I did look at the S100 but found the menu confusing to me, me and the camera rep were both confused browsing through the menu to change certain settings. So it left a bad taste in my mouth.

    I have kids and I travel often, constantly taking pictures of the area or just the hangouts that I end up at. Currently I am planning a Vegas trip in 2 months and would like a new camera prior.
  14. drewbot

    drewbot Mu-43 Top Veteran

    Oct 21, 2011
    Toronto, ON
    If you require bokeh type pictures, take a look at the images threads of the 45/1.8, 25/1.4 and 20/1.7. Those are most commonly shown off for that.

    If you are used to the Panny menus, why not stick with a Panasonic body? GF3s are insanely cheap on the used market. Many will disagree, but I find the Oly E-PM1s menu system far more confusing than any of the Panasonics or the S100.
    • Like Like x 1
  15. cz9h3d

    cz9h3d Mu-43 Regular

    Jan 18, 2012
    SE Michigan
    As a fellow newbie with more $$ than sense, I've gone through a similar decision process recently (and continue to revisit).

    #1: As soon as you enter the interchangeable lens camera realm, be prepared to spend. Lenses cost a lot!

    I will disclaim that I'm a recent GF3 purchaser (and I have a great deal on a like new unit, if interested:) . I easily could have purchased an E-PM1, also a nice camera. I'm moving up from a Canon S95, which I'll continue to keep and use when I want maximum portability. As a compact move up, that's important to me. I went with the GF3 because I did put value in having the flash on board for when I need it (the E-PM1's is easy to clip on, but I didn't want the bother of it.). I don't have a need for a hot shoe, so that didn't factor into my decision. I also have the new 14-42x lens, which gives me a very small zoom. In addition, I have a 14mm prime (really small), and a 45-200 tele. We're talking over $900! Ouch! Am I crazy or what? And I'm sure it's a pittance compared to most others on here. Oh, I also like the touchscreen on the GF3.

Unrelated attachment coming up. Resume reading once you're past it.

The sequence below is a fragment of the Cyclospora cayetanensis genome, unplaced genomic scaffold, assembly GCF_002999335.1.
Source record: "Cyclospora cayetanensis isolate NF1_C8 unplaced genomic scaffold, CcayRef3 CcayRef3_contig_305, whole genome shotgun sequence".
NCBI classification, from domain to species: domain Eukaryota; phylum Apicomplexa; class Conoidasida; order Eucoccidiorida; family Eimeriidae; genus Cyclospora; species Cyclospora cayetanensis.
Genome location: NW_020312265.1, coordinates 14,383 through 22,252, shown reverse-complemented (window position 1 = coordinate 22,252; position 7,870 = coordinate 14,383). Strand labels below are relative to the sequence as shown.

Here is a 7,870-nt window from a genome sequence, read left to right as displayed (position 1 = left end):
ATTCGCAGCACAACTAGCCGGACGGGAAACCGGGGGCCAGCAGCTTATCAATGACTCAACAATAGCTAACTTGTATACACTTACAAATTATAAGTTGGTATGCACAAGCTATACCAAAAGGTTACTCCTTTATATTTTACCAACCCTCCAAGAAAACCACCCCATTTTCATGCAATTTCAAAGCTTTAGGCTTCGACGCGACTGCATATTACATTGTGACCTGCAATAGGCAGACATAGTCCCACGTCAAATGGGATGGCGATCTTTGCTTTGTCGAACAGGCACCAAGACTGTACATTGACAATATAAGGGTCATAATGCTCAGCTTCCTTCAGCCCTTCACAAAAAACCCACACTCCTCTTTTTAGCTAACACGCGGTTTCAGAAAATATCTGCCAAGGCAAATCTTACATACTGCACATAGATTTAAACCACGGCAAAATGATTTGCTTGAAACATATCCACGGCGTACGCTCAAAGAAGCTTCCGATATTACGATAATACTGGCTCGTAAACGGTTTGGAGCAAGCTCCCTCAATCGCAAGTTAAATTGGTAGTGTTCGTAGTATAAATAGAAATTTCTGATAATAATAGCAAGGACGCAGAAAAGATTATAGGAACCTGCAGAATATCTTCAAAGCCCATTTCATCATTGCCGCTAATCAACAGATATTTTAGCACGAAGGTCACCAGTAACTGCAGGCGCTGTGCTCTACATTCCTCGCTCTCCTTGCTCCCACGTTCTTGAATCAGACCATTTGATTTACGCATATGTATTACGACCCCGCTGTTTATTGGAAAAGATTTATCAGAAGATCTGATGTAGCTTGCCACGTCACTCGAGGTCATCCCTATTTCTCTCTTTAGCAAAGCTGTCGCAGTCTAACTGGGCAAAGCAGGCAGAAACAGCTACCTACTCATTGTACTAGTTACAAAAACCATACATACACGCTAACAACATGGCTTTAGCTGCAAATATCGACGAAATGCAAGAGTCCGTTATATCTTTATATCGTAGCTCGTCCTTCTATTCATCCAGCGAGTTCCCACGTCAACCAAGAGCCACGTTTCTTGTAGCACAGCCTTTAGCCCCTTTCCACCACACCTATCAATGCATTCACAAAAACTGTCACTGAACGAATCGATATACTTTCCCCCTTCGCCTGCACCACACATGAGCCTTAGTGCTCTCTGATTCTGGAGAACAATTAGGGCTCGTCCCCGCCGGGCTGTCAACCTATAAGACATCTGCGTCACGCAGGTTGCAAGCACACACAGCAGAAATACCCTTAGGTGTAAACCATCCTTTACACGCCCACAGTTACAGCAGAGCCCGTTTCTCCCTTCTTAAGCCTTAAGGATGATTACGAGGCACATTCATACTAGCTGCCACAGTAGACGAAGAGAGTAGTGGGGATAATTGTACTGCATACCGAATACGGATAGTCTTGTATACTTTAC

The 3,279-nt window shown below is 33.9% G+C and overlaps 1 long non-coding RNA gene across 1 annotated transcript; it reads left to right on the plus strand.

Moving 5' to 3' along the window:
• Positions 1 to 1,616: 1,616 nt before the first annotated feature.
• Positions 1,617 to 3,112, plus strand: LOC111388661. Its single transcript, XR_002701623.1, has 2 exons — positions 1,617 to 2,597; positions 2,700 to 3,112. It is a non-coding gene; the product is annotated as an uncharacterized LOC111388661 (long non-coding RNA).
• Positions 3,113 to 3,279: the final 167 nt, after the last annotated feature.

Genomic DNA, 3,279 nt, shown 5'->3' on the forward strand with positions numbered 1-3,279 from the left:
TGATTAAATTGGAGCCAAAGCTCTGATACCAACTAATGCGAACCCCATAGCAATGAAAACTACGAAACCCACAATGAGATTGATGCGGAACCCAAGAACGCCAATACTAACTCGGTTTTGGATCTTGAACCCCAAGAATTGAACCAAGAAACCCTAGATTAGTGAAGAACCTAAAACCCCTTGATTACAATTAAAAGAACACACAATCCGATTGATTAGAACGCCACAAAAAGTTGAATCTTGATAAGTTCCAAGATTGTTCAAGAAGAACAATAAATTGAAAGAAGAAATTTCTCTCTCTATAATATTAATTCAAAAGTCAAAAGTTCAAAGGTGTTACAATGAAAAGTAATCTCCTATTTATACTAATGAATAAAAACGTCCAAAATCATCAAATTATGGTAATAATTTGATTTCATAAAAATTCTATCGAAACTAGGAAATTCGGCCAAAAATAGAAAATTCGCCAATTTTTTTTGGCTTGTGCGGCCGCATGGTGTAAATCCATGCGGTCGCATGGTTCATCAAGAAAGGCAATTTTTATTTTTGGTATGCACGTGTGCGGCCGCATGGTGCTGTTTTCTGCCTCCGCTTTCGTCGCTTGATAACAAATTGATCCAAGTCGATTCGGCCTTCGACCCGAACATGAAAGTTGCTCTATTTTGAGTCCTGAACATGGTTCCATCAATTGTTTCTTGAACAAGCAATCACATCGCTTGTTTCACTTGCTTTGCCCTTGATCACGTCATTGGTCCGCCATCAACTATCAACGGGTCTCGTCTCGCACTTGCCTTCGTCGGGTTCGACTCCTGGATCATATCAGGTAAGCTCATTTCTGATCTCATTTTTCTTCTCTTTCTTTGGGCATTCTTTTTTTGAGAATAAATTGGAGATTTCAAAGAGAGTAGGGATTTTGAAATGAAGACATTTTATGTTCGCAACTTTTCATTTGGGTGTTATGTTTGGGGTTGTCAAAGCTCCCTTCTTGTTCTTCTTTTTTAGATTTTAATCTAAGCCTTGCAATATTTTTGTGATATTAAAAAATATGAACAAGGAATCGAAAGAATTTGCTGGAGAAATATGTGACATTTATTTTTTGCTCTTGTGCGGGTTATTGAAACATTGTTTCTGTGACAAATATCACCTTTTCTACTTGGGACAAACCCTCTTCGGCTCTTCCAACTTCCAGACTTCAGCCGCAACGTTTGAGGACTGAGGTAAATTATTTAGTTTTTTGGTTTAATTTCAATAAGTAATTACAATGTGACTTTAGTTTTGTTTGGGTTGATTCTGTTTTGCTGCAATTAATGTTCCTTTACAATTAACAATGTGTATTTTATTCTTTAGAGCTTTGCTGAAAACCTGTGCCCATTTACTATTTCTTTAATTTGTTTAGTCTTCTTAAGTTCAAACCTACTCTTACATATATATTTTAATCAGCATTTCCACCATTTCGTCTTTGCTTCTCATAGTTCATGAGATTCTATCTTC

If I were you, I would look hard at a used GF3 (kit with 14-42 are getting close to $300). However the E-PM1 with its in body image stabilization has lenses that are a little smaller (unless you want to be cutting edge and pay for a 14-42x). Olympus just ended a promotion with both a zoom and tele for $575. That was a nice deal, then just save up $180 for a 14mm used prime, and your good to go!

    A used E-PM1 could also be attractive. You'll see postings here, but fredmiranda.com is where I just bought my tele lens - a huge buy/sell marketplace for enthusiasts.

    Glad to learn the E-PM1 has a microphone input. That would be nice to have on occasion ( i just bought a clearance Kodak Zi10 for the microphone input). But I'm not a huge fan of AVCHD, but that's pretty much where everything is going.

    Lastly - the GF3 is the "whipping boy" for the enthusiasts, who havent forgiven Panasonic for removing the accessory port and dumbing down the features - they should have changed the name to clarify its positioning for move-ups. Neds pretty nice about it, but don't get me going about Tedlof in the DPReview forums.

    Given the importance of size and budget, E-PM1 makes the most sense for you, assuming you're okay with the add on flash. Im sure I'd lose both the port cover on the camera and the cover on the flash quickly if I had gone this route. I wonder if the E-PM2 will have a built in unit?
    • Like Like x 3
  16. lenshoarder

    lenshoarder Mu-43 All-Pro

    Nov 7, 2010